Linux

How To Reinstall Linux Kernel on CentOS 7 (Solving Kernel Panic Error)

How To Reinstall Linux Kernel on CentOS 7 (Solving Kernel Panic Error) &-8211; this Article or News was published on this date:2020-09-27 11:36:02 kindly share it with friends if you find it helpful

The kernel panic error problem generally occurs after we update our Linux CentOS system. However, errors when updating Linux kernel versions are usually the main trigger for kernel panic errors. We encountered a kernel panic error on our CentOS 7 server right after we updated our system. This problem makes our CentOS 7 server unable to boot after we run the reboot command.

Kernel panic errors can also be triggered by missing initramfs files, which are generally caused by incomplete updates Linux kernel. If your CentOS 7.7 server experiences a kernel panic error that makes your server unable to boot with the latest version of the Linux kernel, you can follow the tutorial below to reinstall the Linux kernel.

1.) The first step, please reinstall your Linux kernel. Well, the latest Linux kernel version of CentOS 7.7 is kernel-3.10.0-1062.1.2.el7.

$ yum reinstall kernel-3.10.0-1062.1.2.el7.x86_64

NOTE: Please replace kernel-3.10.0-1062.1.2.el7.x86_64 with the latest kernel version that you want to install.

2.) Let’s update your system with this simple command

$ yum update

3.) OK All Done, now you can reboot your sytem and you should see your CentOS 7.7 server can restart properly.

$ reboot

How To Upgrade MariaDB v5.5 to MariaDB v10.4 on VestaCP CentOS 7.7

How To Upgrade MariaDB v5.5 to MariaDB v10.4 on VestaCP CentOS 7.7 &-8211; this Article or News was published on this date:2020-09-27 11:35:56 kindly share it with friends if you find it helpful

VestaCP is an open source control panel, lightweight and absolutely free. This control panel is designed to be very lightweight which can work seamlessly with Apache web server + Nginx as a reverse proxy, or Nginx web server + PHP-FPM (PHP FastCGI Process Manager). VestaCP also supports almost all Linux operating systems, including RHEL / CentOS (5, 6, 7), Debian (7, 8, 9) and Ubuntu (12.04 LTS to 18.10).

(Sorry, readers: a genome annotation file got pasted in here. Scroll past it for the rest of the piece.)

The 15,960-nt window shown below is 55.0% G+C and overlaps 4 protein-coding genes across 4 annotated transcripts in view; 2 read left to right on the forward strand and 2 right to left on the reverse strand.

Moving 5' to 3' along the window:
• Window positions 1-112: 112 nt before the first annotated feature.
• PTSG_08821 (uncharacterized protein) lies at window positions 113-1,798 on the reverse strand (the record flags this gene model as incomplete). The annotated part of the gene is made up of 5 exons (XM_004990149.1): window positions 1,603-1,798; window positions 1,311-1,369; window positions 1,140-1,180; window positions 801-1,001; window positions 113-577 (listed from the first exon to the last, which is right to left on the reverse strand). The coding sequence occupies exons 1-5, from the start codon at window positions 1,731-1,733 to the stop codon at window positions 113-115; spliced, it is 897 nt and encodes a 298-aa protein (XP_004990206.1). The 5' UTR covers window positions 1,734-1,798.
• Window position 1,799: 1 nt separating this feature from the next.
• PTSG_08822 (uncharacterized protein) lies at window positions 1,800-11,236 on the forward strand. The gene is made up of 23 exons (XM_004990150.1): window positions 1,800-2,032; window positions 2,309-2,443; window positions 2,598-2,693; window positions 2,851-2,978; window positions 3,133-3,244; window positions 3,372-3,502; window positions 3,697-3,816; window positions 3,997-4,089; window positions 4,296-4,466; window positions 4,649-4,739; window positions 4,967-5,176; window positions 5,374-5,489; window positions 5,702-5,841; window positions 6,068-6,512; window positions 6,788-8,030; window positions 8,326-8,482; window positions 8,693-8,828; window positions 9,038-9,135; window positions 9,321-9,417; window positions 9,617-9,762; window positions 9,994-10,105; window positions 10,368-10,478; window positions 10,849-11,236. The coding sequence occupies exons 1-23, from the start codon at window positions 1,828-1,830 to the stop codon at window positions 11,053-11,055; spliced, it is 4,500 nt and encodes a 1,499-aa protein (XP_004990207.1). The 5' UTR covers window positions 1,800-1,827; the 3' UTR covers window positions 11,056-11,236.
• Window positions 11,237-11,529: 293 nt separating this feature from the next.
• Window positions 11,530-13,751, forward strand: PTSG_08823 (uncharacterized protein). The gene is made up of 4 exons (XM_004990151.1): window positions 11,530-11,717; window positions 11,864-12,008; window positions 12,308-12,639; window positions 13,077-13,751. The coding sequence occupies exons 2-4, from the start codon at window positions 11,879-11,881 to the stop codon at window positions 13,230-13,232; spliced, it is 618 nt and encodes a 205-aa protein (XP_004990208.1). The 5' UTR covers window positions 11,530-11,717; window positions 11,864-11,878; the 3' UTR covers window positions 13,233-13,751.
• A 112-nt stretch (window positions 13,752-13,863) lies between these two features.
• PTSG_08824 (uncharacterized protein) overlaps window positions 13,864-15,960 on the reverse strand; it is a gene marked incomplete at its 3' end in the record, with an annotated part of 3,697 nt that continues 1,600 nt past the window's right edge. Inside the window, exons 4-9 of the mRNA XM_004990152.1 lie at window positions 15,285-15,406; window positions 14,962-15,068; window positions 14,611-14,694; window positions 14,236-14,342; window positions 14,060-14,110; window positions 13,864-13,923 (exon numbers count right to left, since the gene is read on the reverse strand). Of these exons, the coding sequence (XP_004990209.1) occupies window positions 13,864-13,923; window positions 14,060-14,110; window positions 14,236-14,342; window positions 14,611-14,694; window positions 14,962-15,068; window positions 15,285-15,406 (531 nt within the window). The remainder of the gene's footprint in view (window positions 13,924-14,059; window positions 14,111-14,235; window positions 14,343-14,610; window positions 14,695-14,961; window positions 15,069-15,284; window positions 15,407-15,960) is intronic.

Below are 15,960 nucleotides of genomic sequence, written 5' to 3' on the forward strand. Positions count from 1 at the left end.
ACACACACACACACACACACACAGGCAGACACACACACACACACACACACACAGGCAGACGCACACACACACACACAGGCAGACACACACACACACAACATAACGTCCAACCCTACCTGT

Well, in this guide I will show you how to upgrade MariaDB v5.5 to MariaDB v10.4 on your VestaCP server. As we know that VestaCP with CentOS 7+ has been using MariaDB v5.5 for a long time as their default database server. MariaDB v5.5 is the oldest stable version that is still maintained by MariaDB Corporation AB (formerly SkySQL) to date. On the other hand, this company has released the latest and most up-to-date version of its MariaDB v10.4. So we need to run our server with MariaDB v10.4 to get the better performance and stability for our server.

Basically upgrading MariaDB on VestaCP is exactly the same as we install MariaDB on a virtual private server without panels. It’s easy enough to upgrade, we just need to add the custom MariaDB YUM repository on our CentOS server. Please note that to run MariaDB v10 + we need at least 1GB of memory / RAM, and always use the x86_64 (64-bit) system.

***UPGRADE MariaDB v5.5 to MariaDB v10.0

1.) First of all, please log in to your CentOS server via the SSH terminal (you can use PuTTy if you work with Windows on your side) or other software if you are running Linux in front of you. Please note that we need root access to upgrade MariaDB on VestaCP.

2.) We need to create a MariaDB.repo file, and then add the custom MariaDB v10.0 YUM repository under the /etc/yum.repos.d/ directory.

$ nano /etc/yum.repos.d/MariaDB.repo
- MariaDB 10.0 CentOS repository list - created 2019-10-22 04:52 UTC